Re: Re: Types in Mathematica thread

*To*: mathgroup at smc.vnet.net*Subject*: [mg62929] Re: [mg62891] Re: Types in Mathematica thread*From*: Andrzej Kozlowski <akoz at mimuw.edu.pl>*Date*: Thu, 8 Dec 2005 06:25:33 -0500 (EST)*References*: <dmp9na$hi2$1@smc.vnet.net> <roadnYOk3NcFDw7eRVn-jg@speakeasy.net> <200512050837.DAA08425@smc.vnet.net> <200512051840.NAA21063@smc.vnet.net> <200512060503.AAA02736@smc.vnet.net> <dn3jsl$8s0$1@smc.vnet.net> <5_ydnSmM8KqB-gjenZ2dnUVZ_v6dnZ2d@speakeasy.net> <dn5npi$nef$1@smc.vnet.net> <200512080504.AAA11638@smc.vnet.net> <7A0DFBF7-1606-40E2-995E-7AB809E68662@mimuw.edu.pl>*Sender*: owner-wri-mathgroup at wolfram.com

On 8 Dec 2005, at 17:24, Andrzej Kozlowski wrote: >>> >>> Exp[I Pi]==-1. >> >> Yes. >> >>> In that case would you say that you can also "derive" I form Pi and >>> E? What do you mean by deriving a number from another number? >> >> I meant to say that Pi can be defined in terms of E. I am >> assuming the >> definition of complex numbers as a prerequisite. It's something >> that's >> been in the back of my mind for quite some time. > > > But there is no reason at all to think that this would help in > deducing that Pi is transcendental form the fact that E is. The > fact that neither Lindemann's nor Hilbert could do this using this > ancient formula of Euler, which they certainly new, would make most > people hesitate in claiming that it should be done once you have > got complex numbers "as a prerequisite". > > But if you really have an idea how to deduce that Pi is > transcendental from the fact that E is then perhaps you might wish > to prove that E+Pi is transcendental because somehow nobody has so > far been able to do it. > > Andrzej Kozlowski Although, I have to admit, that if you make use of the Lindemann- Weierstrass theorem (which was proved by Weierstrass much later than Lindemann's proof of the transcendentality of Pi) than indeed transcendentality of Pi does follow from the transcendentality of E and the relationship Exp[I Pi]= -1. But the Liendemann-Weierstrass theorem is far from easy to prove; and certainly requires more prerequisites than "complex numbers", see for example Alan Baker, "Transcendental Number Theory" (which I just have been looking at). Andrzej Kozlowski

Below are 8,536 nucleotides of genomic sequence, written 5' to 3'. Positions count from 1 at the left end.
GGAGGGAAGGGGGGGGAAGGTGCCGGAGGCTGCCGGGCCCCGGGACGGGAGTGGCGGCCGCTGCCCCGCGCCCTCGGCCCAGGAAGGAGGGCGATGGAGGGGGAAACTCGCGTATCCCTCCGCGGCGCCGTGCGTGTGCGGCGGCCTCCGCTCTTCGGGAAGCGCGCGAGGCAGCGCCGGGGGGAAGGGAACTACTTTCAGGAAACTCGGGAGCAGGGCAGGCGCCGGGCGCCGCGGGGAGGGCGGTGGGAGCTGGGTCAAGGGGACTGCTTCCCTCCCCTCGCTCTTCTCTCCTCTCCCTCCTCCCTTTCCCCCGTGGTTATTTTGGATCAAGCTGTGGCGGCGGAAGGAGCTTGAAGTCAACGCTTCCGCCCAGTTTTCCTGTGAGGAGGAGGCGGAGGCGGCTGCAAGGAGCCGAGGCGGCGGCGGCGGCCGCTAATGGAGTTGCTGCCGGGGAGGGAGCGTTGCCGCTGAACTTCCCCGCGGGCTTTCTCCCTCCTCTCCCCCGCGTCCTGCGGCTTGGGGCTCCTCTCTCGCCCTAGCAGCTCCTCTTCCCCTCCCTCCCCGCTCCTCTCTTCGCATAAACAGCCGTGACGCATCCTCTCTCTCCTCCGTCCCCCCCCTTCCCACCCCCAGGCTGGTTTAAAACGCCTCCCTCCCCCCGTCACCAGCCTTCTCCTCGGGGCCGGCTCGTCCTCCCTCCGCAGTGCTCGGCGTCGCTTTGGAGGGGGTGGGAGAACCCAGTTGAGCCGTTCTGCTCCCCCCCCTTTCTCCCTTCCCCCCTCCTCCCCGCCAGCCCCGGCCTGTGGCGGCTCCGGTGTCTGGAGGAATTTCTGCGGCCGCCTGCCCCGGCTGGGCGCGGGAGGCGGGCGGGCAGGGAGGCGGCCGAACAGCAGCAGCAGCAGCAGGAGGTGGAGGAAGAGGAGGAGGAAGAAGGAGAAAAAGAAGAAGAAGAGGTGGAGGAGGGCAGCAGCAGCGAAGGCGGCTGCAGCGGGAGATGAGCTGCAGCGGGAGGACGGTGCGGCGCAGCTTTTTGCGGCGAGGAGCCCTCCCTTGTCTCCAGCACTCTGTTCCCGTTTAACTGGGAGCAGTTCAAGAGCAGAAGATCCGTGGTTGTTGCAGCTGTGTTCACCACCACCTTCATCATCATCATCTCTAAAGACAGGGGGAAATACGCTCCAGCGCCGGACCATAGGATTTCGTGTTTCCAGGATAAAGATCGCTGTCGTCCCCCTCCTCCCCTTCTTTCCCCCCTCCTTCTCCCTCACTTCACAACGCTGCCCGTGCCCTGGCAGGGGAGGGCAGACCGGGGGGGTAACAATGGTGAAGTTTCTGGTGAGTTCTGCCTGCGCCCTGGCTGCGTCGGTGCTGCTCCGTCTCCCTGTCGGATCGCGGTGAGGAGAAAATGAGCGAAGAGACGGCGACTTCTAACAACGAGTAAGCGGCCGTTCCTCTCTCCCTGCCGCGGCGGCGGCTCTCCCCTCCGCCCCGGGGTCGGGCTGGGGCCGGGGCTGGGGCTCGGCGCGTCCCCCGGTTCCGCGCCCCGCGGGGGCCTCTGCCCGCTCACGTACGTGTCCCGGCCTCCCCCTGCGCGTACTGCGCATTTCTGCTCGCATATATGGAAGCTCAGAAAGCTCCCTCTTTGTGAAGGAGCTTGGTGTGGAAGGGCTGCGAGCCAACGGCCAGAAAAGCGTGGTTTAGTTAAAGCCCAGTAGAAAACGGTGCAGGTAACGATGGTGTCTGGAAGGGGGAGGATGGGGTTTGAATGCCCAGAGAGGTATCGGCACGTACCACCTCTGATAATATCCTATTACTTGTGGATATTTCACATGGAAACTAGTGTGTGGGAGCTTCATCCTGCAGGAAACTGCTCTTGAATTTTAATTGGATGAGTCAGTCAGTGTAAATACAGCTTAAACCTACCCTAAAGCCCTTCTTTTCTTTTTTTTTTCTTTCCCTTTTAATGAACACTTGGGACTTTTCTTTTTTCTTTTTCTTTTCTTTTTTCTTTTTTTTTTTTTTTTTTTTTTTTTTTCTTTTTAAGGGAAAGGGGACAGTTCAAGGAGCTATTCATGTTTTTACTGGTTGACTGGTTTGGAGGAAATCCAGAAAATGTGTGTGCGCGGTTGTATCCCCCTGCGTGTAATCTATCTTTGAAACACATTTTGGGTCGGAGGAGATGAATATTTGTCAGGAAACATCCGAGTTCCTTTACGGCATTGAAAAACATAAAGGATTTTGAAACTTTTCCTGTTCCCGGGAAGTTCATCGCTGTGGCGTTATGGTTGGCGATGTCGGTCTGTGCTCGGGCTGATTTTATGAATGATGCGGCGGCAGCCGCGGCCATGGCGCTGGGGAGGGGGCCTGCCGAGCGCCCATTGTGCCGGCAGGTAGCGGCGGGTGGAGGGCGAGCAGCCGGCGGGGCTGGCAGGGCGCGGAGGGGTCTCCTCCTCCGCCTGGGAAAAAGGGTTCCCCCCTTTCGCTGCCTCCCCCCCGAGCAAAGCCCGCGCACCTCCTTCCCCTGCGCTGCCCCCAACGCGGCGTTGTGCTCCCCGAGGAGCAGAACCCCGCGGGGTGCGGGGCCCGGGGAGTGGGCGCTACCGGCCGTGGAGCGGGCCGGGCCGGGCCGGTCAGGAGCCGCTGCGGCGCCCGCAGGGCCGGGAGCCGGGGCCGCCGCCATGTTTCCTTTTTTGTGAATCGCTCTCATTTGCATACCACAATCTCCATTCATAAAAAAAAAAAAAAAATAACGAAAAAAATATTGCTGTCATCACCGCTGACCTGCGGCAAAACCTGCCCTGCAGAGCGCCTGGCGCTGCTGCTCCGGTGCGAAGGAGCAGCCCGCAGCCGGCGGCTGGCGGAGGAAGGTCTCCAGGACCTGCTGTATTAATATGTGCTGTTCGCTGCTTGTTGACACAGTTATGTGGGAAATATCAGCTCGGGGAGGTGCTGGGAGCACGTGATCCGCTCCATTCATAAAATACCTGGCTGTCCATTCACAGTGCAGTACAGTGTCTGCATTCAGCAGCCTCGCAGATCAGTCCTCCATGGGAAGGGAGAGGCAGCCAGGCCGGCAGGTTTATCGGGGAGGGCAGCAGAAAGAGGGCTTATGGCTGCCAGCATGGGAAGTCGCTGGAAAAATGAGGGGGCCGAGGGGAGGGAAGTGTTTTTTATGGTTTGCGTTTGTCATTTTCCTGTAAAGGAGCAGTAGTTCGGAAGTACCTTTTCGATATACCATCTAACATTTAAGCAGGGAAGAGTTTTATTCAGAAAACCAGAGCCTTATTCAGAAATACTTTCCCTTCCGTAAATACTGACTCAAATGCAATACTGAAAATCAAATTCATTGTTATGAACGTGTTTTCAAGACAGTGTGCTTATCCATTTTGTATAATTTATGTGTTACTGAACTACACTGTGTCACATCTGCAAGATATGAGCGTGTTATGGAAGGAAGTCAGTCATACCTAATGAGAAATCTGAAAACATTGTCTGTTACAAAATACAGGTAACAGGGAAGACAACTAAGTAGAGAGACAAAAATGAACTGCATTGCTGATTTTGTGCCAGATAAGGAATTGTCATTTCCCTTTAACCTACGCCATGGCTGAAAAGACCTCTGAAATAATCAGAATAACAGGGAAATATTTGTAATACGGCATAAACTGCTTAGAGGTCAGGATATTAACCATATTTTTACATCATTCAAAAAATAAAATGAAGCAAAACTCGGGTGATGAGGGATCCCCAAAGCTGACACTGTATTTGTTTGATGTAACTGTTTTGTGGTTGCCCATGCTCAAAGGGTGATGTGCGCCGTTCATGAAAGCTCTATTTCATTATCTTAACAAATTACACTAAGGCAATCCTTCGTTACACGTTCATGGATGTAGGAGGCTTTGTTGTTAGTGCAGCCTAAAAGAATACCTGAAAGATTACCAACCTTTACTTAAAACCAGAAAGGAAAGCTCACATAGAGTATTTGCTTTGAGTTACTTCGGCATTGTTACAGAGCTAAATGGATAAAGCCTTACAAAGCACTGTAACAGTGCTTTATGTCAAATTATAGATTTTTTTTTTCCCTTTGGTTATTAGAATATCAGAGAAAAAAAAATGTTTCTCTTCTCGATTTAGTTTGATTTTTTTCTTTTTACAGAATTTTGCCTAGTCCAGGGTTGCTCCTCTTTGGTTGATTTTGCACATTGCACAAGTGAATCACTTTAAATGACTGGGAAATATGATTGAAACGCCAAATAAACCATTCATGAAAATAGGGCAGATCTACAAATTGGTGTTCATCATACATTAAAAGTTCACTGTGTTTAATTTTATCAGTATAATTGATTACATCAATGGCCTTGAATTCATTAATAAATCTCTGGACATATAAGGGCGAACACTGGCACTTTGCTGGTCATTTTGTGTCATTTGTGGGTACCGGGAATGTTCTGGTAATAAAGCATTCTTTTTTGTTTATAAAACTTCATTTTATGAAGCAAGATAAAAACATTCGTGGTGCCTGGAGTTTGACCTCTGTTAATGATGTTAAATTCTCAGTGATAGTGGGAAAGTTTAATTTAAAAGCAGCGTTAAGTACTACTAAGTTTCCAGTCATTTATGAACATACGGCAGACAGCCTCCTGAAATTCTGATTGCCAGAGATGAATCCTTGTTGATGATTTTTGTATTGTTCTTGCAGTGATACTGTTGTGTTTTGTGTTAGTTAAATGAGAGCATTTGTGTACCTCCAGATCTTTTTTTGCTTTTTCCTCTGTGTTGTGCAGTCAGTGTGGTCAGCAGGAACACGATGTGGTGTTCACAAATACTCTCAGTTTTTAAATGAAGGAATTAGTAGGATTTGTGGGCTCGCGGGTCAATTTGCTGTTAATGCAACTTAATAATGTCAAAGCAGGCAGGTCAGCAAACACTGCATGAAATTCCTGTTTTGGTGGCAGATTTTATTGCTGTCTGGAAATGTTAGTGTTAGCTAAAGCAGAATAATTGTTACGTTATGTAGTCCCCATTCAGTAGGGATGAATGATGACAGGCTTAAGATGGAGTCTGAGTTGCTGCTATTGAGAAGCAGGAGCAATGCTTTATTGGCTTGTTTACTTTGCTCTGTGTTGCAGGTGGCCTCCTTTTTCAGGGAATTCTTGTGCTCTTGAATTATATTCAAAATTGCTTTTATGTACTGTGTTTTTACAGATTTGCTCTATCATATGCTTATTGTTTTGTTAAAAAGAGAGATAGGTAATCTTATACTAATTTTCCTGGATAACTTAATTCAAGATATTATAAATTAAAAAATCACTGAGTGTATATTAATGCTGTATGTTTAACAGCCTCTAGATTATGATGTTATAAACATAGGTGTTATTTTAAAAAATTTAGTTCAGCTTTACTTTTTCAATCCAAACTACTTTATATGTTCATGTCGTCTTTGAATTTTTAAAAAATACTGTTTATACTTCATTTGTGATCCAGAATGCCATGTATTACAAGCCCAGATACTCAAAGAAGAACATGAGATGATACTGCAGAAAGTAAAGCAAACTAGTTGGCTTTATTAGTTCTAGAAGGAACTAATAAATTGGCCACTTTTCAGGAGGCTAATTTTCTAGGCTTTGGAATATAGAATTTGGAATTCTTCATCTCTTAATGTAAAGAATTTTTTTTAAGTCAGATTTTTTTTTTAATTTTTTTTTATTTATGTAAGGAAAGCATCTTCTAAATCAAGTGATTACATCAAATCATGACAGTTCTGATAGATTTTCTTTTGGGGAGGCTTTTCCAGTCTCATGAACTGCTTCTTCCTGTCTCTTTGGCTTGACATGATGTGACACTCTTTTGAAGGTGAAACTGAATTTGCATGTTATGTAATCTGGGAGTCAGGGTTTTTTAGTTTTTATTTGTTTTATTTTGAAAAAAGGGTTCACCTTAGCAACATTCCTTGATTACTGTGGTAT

**References**:**Re: Types in Mathematica thread***From:*Kristen W Carlson <carlsonkw@gmail.com>

**Re: Re: Types in Mathematica thread***From:*Andrzej Kozlowski <akoz@mimuw.edu.pl>

**Re: Re: Re: Types in Mathematica thread***From:*Kristen W Carlson <carlsonkw@Gmail.com>

**Re: Types in Mathematica thread***From:*"Steven T. Hatton" <hattons@globalsymmetry.com>